natives. but the alt as joe biden likes to say, they're not going compare us with the almighty, they're going to compare us with the ternative. an alternative that wants to go back to the exact same bush policies, according to sessions, their campaign chairman, which led to high deficits, the worst job performance of any adnistration since herbertov hoover actnd extraordinary reduction in the wealthy of ou country and the stock market tanked. >> but can you stave off disaster for democrats -- >> absolutely. >> -- en you have democrats who don't particularly want to talk about health care reform and those who voted against it actually have ads out there for it who don't much want to talk about e stimulus program and mouch much it cost? is it enough to say, yeah, but the republicans got us into this mess. that's not much of a bumper sticker. >> well, it's not -- the american public is smart, and they pursued a vote in 1992 that ected a president. he put in place a program and they were somewhat skeptical, as you recall.
but they became very enthusiastic when they saw how werkll that economic program worked oppose by every republican. then they in 2000, a new administration came in, said their policies were going to work. in fact, they failed and gave us the worst economy in 75 years. so people are going to cpare the failed bush policies, which the republicans say they want to return to. that's a quote, not a supposition. >> would you ree it's a bit -- right now you can say we're on a path, we're moving forward, it's going to get better, but it's kind of a weak hand to go into november with? >> well, i think the fact things have gotten better. we've had four quarters of economic growth. the stock market, dow, s&p, nasdaq, up over 60%. things are getting better. two, three, four milli jthobs have been created under the recovery act. so, yes, we are not where we want to be. we want to get those 8 million jobs back that were lost under the bush administration so we can get people back to work.
and we're going to continue to focus on policies, which is what the president said in cleveland when he gave his speech about investing in infrastructure and creating jobs. the other thing, candy, i want to mention is we have an agenda, not just for the balance of this year, but an agenda for e coming years, and that's the make it in america agenda. people are concerned and fearful they're not going to be able to make it america.he one of the things they believe is we need to make things in america. we need to manufacture this in america so people have the availability of good paying jobs with good o benefits. sour make of it iamerica agenda is going to be one of the hallmarks as we move forward. and frankly, when you look at the clinton administration's creation of 21 million new jobs in the private sector as opposed to george bush's 1 million, you see that there's a real contrast. >> and just quickly on a matter of strategy, we know that there has been much made over the fact that eventually your money does run out and you've got to save who you can and to sssome others overboard.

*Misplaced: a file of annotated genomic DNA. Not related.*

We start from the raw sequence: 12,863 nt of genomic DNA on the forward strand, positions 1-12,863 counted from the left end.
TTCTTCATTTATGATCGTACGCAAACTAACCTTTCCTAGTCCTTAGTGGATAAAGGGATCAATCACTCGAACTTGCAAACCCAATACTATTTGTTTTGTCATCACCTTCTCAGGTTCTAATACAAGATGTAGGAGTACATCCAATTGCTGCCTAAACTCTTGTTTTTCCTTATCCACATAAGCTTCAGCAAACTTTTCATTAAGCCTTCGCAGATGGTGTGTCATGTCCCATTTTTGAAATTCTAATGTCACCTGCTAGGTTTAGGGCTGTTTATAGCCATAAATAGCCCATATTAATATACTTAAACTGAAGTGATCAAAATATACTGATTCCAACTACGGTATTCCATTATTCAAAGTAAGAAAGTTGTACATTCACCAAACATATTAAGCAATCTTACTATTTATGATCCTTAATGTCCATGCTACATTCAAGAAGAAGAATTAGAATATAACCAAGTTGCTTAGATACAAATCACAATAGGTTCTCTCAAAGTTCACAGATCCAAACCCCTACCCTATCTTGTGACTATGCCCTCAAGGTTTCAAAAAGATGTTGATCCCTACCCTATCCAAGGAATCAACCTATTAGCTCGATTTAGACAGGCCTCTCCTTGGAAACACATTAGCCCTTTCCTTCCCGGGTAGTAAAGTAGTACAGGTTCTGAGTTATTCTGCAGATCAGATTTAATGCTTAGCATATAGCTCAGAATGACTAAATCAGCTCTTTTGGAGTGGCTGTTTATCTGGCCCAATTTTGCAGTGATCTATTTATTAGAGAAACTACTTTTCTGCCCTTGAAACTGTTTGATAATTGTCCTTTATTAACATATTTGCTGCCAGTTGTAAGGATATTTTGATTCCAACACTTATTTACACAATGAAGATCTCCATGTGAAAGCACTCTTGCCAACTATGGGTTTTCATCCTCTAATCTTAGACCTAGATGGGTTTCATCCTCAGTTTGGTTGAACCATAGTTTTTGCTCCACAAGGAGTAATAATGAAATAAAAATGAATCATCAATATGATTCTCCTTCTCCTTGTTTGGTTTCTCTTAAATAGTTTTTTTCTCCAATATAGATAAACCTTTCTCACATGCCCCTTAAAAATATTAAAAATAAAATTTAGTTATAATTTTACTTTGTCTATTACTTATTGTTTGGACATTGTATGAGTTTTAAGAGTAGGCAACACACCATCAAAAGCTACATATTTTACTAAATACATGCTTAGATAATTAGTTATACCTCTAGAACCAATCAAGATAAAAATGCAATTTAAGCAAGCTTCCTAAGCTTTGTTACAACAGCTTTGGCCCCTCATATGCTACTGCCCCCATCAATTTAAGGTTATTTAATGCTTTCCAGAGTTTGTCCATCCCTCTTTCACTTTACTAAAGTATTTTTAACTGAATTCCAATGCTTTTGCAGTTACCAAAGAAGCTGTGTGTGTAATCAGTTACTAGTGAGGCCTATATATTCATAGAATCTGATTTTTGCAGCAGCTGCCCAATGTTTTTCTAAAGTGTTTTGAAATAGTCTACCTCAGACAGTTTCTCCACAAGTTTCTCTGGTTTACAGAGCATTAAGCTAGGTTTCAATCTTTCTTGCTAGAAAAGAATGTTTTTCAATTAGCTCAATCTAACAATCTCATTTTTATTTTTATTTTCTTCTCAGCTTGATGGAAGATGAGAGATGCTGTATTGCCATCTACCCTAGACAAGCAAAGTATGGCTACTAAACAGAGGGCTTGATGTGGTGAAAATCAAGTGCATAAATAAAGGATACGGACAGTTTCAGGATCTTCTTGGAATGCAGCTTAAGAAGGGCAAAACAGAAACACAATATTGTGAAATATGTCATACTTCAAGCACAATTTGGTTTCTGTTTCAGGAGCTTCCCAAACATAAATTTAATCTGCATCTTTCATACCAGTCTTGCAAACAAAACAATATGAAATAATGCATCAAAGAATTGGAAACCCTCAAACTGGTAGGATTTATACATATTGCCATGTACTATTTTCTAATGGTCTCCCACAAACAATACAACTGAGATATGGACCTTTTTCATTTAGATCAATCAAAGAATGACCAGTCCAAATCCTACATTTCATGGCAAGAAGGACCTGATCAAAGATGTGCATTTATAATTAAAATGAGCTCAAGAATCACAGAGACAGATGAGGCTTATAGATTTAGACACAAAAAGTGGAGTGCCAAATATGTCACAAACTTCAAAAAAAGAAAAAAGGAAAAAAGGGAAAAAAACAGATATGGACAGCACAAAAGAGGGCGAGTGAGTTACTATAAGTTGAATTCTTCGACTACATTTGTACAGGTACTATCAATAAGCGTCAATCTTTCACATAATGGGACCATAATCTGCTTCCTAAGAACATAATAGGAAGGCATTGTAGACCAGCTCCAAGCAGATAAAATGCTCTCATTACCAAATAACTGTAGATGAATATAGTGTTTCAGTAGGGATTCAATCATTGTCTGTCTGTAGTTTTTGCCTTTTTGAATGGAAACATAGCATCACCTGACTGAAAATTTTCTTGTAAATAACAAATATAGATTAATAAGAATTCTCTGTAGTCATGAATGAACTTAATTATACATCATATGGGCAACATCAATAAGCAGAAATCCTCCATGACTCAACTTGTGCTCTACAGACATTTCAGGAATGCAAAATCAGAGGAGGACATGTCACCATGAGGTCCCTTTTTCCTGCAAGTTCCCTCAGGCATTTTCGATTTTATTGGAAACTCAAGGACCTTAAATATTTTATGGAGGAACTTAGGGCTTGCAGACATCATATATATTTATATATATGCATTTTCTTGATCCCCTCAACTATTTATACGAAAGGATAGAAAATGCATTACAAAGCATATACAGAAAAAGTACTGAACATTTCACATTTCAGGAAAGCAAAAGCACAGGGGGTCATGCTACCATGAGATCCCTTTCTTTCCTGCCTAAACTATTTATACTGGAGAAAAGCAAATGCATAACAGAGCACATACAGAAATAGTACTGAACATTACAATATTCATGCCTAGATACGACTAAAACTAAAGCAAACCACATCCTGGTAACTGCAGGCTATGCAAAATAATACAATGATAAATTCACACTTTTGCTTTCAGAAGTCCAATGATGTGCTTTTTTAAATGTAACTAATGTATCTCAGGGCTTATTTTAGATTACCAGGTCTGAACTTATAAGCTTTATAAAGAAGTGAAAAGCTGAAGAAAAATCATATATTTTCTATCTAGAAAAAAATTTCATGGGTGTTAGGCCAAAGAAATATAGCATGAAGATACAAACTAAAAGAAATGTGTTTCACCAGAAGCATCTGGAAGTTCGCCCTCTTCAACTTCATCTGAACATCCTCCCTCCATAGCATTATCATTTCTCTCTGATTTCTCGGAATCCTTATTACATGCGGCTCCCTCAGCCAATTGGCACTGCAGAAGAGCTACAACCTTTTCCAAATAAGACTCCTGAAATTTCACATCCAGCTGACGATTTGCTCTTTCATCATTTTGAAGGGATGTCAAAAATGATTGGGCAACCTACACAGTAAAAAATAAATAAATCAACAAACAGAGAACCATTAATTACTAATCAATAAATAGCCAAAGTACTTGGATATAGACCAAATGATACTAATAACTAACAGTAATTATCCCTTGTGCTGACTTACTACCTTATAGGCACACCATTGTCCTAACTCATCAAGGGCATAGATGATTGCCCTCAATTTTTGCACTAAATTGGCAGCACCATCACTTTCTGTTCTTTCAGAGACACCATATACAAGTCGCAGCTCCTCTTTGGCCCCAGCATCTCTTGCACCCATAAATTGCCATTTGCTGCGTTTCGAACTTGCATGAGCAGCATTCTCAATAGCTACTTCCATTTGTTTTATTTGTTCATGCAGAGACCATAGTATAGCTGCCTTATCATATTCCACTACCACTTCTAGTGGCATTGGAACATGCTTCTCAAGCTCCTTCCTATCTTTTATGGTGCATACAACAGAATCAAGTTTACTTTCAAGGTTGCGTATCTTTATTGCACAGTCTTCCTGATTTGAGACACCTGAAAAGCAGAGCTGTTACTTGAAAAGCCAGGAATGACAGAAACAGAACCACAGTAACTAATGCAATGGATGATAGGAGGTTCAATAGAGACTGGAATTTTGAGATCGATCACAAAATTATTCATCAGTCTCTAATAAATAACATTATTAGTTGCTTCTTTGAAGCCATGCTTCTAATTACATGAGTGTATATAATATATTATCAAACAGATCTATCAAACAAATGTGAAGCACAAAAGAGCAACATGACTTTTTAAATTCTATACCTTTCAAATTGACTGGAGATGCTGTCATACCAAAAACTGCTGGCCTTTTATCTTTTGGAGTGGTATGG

when are you going to begin to toss some of your weaker democratic candidates overboard in trms of money? >> we don't think we have weak democratic candidates right now. >> okay. >> you didn't expect an answer to that. clearly, we will look at and if there are candidates that are very substantially behind and they can't make it, clearly we'll have to make some tough judgments. but with all due respect to my good friend carl holtz, who i ink is a terrific reporter, ad that decision has not been me as chris van holland made it very clear. in fact, betsy m ssy marquis wh one of tho mentioned in carl's article, are absolutely top priorities for me and for our party. betty markey is tied in e polls. frank granville is slightly ahead. so these candites are in very good shape and they're going to win. >> thank you so much. democrat leader steny hoyer, we appreciate your time. >> appreciate it. next, can the tea party and republicans make for a winning team this november? ring ring. progresso.
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you love the smaller-size, easy-to-chew kibbles, and i love the carbohydrates for energy and protein for muscles. whoa! wait for me! ha-ha. you only think you're getting spoiled. [ woman announcing ] beneful incredibites. another healthful, flavorful beneful. the 9/12 taxpayer march is taking place in washington today protesting what demonstrators see as a government that overregulates, overspends and overtaxes. the event is spearheaded by freedomworks, an organization founded ov 25 years ago to promote conservative causes. it has most recently provided organization and structure to the tea party movement. freedom works chairman is former house republican leader dick armey, once the voice of the establisent and now a voice from the outside. >> when we help you win back that majority that you love so